SpectrumX + Olin College of Engineering Assistant Professor Whitney Lohmeyer ignites students’ passion for radio spectrum coexistence issues
Throughout the Fall of 2022, assistant professor of engineering Whitney Lohmeyer guided undergraduate students through her Introduction to Analog and Digital Communication course at Olin College of Engineering, connecting them to radio spectrum experts.
Lohmeyer is the Director of the Olin Satellite + Spectrum Technology & Policy (OSSTP) Group and Use Cases and Coexistence Research Working Group Lead for SpectrumX – a National Science Foundation Spectrum Innovation Center. Her students benefited from speaking with SpectrumX’s experts across the country, as it allowed the students to incorporate feedback from first hand experience to deepen their research for their final projects on spectrum coexistence challenges.
“Some students never come in contact with research. Maybe they find it intimidating to join a lab, or they don’t have confidence their skillset,” Lohmeyer said. “By bringing research into the classroom, you give all students a structured opportunity to engage.”
As she was preparing her course, Lohmeyer was able to transfer the knowledge she gained from the SpectrumX Research Working Group that she leads. She and her colleagues identified 12 different coexistence issues that have arisen among stakeholders, including those who work in radio astronomy and large non-geostationary (NGSO) constellations, and those who use the spectrum bands with radar altimeters and 5G technologies. She assigned a group of students to each of the 12 coexistence issues and used her connections within SpectrumX to support their research efforts.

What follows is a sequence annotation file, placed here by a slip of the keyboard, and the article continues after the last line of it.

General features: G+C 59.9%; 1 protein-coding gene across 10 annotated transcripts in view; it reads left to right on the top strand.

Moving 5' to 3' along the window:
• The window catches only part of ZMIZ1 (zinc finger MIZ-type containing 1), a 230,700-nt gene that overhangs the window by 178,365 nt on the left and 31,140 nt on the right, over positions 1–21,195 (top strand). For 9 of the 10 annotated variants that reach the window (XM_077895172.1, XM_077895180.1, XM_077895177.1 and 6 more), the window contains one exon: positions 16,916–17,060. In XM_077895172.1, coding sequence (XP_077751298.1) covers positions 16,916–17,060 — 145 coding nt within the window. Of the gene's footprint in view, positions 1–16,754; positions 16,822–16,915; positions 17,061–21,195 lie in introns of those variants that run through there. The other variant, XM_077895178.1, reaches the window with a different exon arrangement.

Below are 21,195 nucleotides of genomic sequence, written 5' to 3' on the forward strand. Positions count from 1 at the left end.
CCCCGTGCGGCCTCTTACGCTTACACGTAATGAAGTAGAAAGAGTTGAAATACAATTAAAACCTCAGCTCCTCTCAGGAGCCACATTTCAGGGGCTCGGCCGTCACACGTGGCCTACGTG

For the class’s midterm presentation, Lohmeyer arranged for the students to present to members of SpectrumX. The members were invited not just to listen but also give constructive feedback to the students. These presentations and connections were made during the October 2022 Spectrum Center Meeting.
Stakeholders and researchers at the meeting continued to engage with students after their presentations. “Students got to meet folks who had dedicated their life to some of these applications, developing hardware, launching satellites in the bands, and more,” Lohmeyer said.
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